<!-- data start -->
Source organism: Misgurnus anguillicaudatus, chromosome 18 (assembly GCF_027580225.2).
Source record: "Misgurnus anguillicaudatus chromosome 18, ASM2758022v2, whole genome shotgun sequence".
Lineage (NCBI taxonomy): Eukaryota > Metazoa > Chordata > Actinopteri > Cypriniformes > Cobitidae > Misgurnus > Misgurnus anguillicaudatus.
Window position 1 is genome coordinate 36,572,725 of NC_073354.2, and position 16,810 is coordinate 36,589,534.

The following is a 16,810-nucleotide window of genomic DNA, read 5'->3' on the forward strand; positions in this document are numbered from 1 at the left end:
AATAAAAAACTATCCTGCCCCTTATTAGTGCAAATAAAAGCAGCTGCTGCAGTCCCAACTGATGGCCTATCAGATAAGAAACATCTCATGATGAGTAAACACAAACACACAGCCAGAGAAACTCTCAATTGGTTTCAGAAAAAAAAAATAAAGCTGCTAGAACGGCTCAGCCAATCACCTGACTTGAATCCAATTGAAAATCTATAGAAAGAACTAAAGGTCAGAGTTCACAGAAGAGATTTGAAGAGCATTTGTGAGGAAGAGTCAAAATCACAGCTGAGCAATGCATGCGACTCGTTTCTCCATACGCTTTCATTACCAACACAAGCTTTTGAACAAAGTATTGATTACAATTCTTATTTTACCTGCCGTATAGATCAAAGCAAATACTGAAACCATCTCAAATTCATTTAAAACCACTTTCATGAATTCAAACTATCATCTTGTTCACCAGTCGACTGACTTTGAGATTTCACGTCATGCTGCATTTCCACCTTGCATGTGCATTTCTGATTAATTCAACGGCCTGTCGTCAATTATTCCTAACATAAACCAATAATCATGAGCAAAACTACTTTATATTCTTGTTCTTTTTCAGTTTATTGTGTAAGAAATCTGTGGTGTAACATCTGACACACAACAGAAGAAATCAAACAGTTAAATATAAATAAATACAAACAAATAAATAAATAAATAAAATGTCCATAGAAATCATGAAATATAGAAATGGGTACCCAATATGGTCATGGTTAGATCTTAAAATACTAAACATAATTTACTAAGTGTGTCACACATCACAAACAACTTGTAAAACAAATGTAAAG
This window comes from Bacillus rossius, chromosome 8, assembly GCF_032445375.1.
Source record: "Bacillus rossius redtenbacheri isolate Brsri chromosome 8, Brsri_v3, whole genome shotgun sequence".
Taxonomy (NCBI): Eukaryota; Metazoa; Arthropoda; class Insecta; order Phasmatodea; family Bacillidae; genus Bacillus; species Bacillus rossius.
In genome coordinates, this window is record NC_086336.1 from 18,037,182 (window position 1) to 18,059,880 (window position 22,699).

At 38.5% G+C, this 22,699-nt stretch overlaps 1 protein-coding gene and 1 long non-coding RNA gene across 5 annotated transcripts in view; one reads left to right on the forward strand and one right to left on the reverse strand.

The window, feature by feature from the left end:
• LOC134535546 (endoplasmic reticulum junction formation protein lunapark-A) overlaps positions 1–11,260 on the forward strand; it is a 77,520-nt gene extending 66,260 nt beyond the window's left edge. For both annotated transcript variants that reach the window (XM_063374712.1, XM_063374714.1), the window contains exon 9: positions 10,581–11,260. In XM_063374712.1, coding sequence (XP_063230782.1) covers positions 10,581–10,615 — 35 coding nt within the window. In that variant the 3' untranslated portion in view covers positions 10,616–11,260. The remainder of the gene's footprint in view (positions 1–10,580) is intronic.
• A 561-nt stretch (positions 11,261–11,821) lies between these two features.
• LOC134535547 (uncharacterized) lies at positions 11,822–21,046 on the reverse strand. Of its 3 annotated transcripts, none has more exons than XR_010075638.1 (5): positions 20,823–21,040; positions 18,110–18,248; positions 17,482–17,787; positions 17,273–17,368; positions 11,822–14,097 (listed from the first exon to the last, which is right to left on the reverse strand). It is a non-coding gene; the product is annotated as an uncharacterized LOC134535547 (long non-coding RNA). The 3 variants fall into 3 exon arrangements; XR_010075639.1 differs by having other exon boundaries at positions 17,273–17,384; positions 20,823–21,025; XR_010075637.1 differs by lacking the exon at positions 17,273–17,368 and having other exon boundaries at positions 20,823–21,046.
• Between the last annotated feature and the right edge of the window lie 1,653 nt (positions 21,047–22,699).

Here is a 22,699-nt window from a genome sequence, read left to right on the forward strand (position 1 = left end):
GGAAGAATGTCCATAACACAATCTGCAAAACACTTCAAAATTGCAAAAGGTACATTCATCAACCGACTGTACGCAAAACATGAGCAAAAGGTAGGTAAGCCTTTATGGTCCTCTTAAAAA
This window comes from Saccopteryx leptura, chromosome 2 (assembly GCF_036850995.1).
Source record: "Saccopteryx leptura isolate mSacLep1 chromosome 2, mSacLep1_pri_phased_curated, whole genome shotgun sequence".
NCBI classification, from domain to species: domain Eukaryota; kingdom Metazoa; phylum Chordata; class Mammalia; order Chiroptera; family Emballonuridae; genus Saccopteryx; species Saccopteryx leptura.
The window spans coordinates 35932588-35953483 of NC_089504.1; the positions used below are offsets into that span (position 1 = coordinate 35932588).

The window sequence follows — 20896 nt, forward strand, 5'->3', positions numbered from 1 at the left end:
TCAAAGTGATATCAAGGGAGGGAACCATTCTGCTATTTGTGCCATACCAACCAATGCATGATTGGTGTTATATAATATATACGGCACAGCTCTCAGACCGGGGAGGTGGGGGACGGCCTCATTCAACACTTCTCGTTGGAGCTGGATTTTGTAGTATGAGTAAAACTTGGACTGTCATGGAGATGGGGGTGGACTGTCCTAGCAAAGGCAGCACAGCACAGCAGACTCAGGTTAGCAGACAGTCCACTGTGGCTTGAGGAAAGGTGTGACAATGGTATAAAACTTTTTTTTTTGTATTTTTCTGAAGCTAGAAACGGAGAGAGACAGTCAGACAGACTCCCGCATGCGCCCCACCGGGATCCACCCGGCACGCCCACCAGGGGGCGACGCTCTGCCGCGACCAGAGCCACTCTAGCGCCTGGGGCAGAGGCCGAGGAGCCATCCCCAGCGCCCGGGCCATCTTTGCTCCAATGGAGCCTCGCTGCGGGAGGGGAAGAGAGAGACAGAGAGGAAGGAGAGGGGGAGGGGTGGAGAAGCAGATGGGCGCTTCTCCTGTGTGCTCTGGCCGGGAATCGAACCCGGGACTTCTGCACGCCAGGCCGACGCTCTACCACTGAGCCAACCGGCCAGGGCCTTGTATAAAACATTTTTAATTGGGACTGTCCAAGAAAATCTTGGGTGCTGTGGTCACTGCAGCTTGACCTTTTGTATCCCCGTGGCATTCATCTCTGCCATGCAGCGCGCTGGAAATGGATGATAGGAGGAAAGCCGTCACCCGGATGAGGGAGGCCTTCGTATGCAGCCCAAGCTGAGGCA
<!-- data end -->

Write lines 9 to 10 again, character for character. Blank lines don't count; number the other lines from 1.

Taxonomy (NCBI): Eukaryota; Metazoa; Arthropoda; class Insecta; order Phasmatodea; family Bacillidae; genus Bacillus; species Bacillus rossius.
In genome coordinates, this window is record NC_086336.1 from 18,037,182 (window position 1) to 18,059,880 (window position 22,699).